When it comes to capturing life’s big loves — romantic ones, sure, but also the love between siblings, parents, children, and friends — Lori McKenna is one of the strongest songwriters of our time. The Stoughton, Massachusetts-based singer finds fodder in the everyday moments that most of us overlook, reminding us that every day is worth singing about.
Her new album The Balladeer, produced by Dave Cobb, embraces the same openness, expert wordplay, and quiet wisdom that have become her hallmarks. “This Town Is a Woman” uses extended metaphor to reflect on the push-pull of a hometown. Perceptive songs like “When You’re My Age” and “Til You’re Grown” offer hope and direction to a younger generation, while “Good Fight” is an ode to hard-won, imperfect, lifelong love. The Balladeer shows McKenna at her best.
BGS caught up with McKenna by phone about where she found the courage to try open mic night, the advice she’d give to aspiring artists, and the family moments that keep her centered.
BGS: How did you first begin writing songs?
McKenna: I started writing songs with my two older brothers that were songwriters. They always wrote songs in their bedrooms and that’s what I would always do with my siblings. I grew up just outside of Boston and we were listening to singer/songwriters and talk radio and things like that, but not a lot of country music. But strangely enough, the first song I wrote was a country song about… a rodeo? [Laughs] My mother was like, Where did this come from? I joke now that I must’ve brought it along with me from another life.
How did that evolve into performing and writing professionally?
It was really unexpected. I’m sure my husband would say this as well, but I didn’t know that I could do music for a living. I never sang outside of our house, because I had such a strange voice — certainly, compared to my siblings, I have like the weirdest voice out of all of us. My siblings all sing so beautifully. [Laughs] I never thought that I really could do it.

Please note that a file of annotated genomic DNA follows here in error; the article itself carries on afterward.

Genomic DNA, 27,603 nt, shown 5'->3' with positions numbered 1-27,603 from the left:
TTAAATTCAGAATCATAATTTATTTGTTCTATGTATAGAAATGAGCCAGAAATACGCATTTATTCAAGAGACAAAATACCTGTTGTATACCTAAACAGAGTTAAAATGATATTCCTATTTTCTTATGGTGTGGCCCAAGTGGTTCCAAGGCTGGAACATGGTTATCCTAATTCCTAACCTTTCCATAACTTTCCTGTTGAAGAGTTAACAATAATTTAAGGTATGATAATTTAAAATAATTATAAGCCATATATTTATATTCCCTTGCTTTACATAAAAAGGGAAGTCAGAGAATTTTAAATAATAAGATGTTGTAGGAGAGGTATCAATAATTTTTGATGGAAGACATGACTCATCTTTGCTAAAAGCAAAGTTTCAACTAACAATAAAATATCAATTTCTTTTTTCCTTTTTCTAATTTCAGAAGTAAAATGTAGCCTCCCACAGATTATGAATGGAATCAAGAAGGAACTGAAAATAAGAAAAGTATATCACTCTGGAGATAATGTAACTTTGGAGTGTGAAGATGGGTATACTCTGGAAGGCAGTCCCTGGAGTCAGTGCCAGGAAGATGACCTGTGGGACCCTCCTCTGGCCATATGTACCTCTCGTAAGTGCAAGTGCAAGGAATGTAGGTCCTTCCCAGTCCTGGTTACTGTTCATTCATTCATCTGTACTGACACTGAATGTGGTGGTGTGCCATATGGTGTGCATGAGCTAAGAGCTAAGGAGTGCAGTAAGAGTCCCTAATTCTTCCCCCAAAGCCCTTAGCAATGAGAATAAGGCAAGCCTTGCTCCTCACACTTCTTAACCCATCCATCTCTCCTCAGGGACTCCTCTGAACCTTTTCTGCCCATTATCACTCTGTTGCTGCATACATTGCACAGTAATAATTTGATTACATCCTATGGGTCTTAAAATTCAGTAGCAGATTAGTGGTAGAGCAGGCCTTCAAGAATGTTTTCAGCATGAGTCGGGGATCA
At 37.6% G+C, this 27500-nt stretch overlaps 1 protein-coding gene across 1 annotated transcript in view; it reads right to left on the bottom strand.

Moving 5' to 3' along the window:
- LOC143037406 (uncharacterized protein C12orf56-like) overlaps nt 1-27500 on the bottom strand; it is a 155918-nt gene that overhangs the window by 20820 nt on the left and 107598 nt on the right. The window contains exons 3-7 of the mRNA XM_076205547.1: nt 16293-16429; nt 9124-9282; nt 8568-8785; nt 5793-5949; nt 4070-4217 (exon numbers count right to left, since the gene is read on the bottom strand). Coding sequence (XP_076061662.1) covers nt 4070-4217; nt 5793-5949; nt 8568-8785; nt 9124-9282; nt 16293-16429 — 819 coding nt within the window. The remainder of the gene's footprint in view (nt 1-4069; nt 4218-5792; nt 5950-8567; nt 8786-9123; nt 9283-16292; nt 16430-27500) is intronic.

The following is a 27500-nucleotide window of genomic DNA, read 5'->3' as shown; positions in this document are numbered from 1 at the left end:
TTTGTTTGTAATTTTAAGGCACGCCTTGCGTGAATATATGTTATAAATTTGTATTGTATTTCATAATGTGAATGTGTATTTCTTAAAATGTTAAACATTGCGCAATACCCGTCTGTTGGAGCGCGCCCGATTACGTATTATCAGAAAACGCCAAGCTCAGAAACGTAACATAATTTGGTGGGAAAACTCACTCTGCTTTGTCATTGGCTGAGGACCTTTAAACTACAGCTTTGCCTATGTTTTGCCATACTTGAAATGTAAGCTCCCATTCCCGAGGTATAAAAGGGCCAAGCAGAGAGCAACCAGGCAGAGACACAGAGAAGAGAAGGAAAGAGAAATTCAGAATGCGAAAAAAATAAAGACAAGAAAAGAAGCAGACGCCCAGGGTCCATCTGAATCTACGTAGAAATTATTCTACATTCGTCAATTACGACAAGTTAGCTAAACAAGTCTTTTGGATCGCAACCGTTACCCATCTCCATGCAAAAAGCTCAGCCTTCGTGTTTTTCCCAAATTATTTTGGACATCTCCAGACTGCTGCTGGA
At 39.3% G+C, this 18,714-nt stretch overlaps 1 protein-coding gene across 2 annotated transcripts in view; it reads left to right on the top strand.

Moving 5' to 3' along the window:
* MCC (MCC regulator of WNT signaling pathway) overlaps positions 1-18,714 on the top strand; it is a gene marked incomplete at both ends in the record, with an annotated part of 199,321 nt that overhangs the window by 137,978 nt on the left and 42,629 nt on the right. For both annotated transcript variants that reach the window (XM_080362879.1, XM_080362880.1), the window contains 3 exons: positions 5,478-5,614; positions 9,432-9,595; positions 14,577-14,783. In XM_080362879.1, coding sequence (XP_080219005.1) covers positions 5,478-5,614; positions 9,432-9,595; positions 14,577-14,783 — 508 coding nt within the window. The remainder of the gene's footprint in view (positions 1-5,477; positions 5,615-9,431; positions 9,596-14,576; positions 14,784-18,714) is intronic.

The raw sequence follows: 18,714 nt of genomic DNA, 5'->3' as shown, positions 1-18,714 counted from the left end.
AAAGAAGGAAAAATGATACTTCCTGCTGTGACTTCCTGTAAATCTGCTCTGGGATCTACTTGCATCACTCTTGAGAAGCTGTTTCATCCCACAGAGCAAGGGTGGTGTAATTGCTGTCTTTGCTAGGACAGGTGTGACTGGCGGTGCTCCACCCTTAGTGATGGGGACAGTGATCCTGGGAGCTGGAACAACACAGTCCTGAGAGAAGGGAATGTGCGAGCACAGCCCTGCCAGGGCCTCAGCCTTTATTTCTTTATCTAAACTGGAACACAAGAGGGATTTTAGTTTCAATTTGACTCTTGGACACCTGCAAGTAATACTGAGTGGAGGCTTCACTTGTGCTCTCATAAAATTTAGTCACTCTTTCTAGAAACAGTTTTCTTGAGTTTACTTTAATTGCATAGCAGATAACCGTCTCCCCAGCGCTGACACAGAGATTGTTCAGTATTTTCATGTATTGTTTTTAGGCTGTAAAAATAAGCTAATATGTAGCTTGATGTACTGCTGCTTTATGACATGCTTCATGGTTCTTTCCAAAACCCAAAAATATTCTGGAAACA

I always say my kids really gave me the courage to really step out and try. I started doing open mics around here in the Boston area because we have this really great community of venues and a great acoustic or live music scene. But it was especially a surprise to me more than anybody else, that I could do this. It has been such a big part of my life since and I’m very thankful for it.
“This Town Is a Woman” finds so many ways to drive home the metaphor: “You curse her every time she tries to change / and when you’re not happy, you swear that she’s to blame,” which sounds like a tumultuous relationship, or “The way you talk is partly her fault / From the back roads to the church parking lot,” which sounds more motherly. What was the first example that clicked for you, that told you this was a comparison you could make?
The song came to me in a strange conversation that I had with Dave Cobb on the phone one day. He called, and he was talking about putting together a record of women singer/songwriters in the Nashville community. The next day, I was driving my daughter to school, and it just occurred to me that if a town could have a gender — you know, the way they name storms after women, or boats, or whatever — surely a town would be a woman. I mean, there’s just no question.
It’s very motherly, in my brain. She’s gonna let you grow up and push you out, but she’s gonna wait right there for you to come home if you need her. She’s always gonna see you as yourself. She’s gonna know things about you that nobody else knows. It’s that calling; that call of the blood, the call of the hometown. Springsteen talks about it in Springsteen on Broadway, how he couldn’t wait to get out of there and now he lives five minutes from where he grew up. We all have that in us. And if so, it’s definitely because … well, it’s a woman.
And you live in the same town where you grew up. What do you love about where you live?
I think there’s just something in my bones about New England; it would be hard for us to leave here. I live just up the road from where I grew up in this town — I could walk to my dad’s house — and my husband grew up here as well. Our kids had some of the same teachers we had. Family is such a big part of both of our lives. I’m the youngest of six kids. My mom passed away when I was little, and when that happened my family just hunkered in on each other. The older I get, the more I realize that my siblings are such a big part of my life. I need to be around them.